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About MJ Kaufman's GALATEA | Julie Crawford

Red Bull's online benefit reading of MJ Kaufman's play GALATEA, presented in collaboration with WP THEATER, will premiere LIVE at 7:30 PM EST on Monday, March 22. A recording of the livestream will be available until 7:00 PM EDT on Friday, March 26 – then it disappears. GET DETAILS

MJ Kaufman’s Galatea or Whatever You Be, a genderqueer translation of an already pretty queer Elizabethan play by John Lyly, is set in an unnamed village terrorized by the god Neptune – the “one with the big pitchfork-like thing” – who demands the sacrifice of the villagers’ most beautiful virgin every five years in order to save the village from destruction. (“I AM THE OCEAN,” Neptune crows, “I SWALLOW EVERYTHING”). In order to save their daughters Galatea and Phyllida from death, the villagers Melebeus and Titerys crossdress them as boys and send them off into the woods. There, the “girlboys” attract the unwanted attention of Diana’s nymphs, who, while normally devoted to “lesbian separatist solidarity,” are temporarily heterosexualized by Cupid’s arrows, and fall madly in love with one another. (As one of Kaufman’s stage directions tells us, you’ll find “a queer club” if you “go far enough into the woods”). In Lyly’s play, cross-dressing produces a kind of inevitable homosexuality based in Renaissance ideas about likeness being at the center of positive ideas about union. As Phyllida tells herself early in Lyly’s play, “Art thou no sooner in the habit of a boy but thou must be enamored of a boy?” And while they lose no time in rather suggestively “making much of one another,” they are nonetheless disturbed by their “dissembling” in “short coats” – a view Kaufman relates to contemporary transphobia (let’s not fall into trap of thinking that “Trans people practiced deceit”) – and generally concur that, despite their love for one another, they are “practicing impossibilities.” In Kaufman’s version, Galatea and Phyllida’s attraction to one another is based in their shared views on and experience of non-normative sexuality and gender (“being in-between gender’s a real safety gamble”); social justice critique (“non-consensual virgin sacrifices”); and frank sexual desire that fully embraces gender nonconformity. “I don’t know what you are,” each says to the other, “But I want whatever you are.” Lyly’s play concludes, famously, with the promise of a sex change that will allow the girls to marry one another. (They won’t learn who will be transformed into a man until the wedding). Yet while their fathers, who have been flirting pretty heavily themselves, adjust to Venus’s plan for their daughters in Kaufman’s version (“Even in this magical queer landscape,” Diana points out, the families of transpeople take time to get on board with their transition), Galatea and Phyllida have other plans, and it doesn’t include one of them becoming what Venus calls a “REAL man.” In the newly kinder and gentler village culture, now freed, thanks to the work of Diana and Venus, from Neptune’s demands, when everyone else arrives at the village church, Phyllida and Galatea “stand at the edge of the woods,” the place, since Vergil’s Eclogues, of queer desire. While Lyly’s play never stages the transition and thus marriage that Venus promises, Kaufman’s version concludes by questioning what a happy ending might be altogether – not, as most theater critics claim is true of all comedies, marriage, but something much better.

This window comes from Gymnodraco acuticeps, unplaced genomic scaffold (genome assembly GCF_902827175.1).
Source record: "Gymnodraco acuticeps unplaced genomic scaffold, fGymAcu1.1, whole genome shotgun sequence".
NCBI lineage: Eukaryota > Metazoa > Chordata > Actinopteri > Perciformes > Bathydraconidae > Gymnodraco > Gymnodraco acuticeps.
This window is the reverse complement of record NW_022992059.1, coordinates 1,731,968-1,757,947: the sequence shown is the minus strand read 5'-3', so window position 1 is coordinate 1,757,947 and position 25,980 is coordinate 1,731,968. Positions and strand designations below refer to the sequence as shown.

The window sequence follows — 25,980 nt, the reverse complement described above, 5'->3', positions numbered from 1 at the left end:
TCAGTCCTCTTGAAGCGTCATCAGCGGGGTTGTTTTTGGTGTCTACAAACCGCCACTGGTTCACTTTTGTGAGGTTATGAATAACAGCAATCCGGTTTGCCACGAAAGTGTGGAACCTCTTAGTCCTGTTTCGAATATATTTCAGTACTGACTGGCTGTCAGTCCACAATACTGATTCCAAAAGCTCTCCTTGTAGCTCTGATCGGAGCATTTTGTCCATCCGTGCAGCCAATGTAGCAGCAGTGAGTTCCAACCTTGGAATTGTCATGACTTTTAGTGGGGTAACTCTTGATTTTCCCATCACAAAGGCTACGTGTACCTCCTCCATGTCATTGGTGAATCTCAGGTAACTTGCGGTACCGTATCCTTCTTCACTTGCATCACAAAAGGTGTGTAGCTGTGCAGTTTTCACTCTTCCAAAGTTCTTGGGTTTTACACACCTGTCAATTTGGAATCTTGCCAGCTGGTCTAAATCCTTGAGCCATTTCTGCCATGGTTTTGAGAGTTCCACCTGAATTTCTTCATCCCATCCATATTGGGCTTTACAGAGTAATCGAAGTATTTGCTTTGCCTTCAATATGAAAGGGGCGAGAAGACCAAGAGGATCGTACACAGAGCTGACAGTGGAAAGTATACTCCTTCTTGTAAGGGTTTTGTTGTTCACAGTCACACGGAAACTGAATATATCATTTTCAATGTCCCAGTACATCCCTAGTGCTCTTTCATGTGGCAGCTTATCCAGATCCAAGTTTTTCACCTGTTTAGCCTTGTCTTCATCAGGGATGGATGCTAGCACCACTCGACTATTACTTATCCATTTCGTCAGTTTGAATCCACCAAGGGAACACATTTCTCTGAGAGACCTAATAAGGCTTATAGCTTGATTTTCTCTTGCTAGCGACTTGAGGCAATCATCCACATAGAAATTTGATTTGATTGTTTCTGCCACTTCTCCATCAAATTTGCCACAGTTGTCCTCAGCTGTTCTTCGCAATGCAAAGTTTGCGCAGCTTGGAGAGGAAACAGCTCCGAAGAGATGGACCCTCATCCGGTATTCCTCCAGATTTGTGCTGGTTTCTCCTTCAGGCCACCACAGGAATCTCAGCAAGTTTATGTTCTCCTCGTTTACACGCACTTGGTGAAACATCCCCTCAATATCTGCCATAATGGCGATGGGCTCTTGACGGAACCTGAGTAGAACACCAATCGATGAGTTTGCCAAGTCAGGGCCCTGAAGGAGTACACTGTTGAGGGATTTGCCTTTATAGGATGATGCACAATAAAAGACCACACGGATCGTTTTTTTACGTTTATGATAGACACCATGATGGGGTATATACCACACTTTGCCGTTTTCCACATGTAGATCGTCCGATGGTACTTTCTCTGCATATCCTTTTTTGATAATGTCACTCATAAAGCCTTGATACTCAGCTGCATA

JULIE CRAWFORD

Columbia University


On Thursday, March 25, join an interactive discussion of the Gallathea and MJ Kaufman's Galatea with director Emma Rosa Went, playwright MJ Kaufman, scholars Julie Crawford and Lauren Robertson , and members of the companies. Register Now

JULIE CRAWFORD works on sixteenth- and seventeenth-century English literature and culture. She has written on Shakespeare, John Fletcher, Margaret Cavendish, the Sidneys, Anne Clifford, Margaret Hoby, and Mary Wroth, as well as on post-Reformation religious culture, the history of reading, and the history of sexuality. Her articles have appeared in Studies in English Literature, English Literary History, Renaissance Drama, PMLA, Early Modern Culture, Huntington Library Quarterly, The Blackwell Companion to Shakespeare, The Oxford Companion to Popular Print Culture, The History of British Women’s Writing, 1500-1610, and in a wide range of edited collections. Her book, Marvelous Protestantism: Monstrous Births in Post-Reformation England, was published by Johns Hopkins University Press in 2005, and her new book, Mediatrix: Women, Politics, and Literary Production in Early Modern England, was published by Oxford UP in 2014. She is currently completing a book entitled Margaret Cavendish's Political Career. B.A. McGill University (1990); Ph.D. University of Pennsylvania (1999).


For complete details about Red Bull Theater's livestreamed benefit reading, presented in collaboration with WP Theater on Monday, March 22, VISIT HERE.

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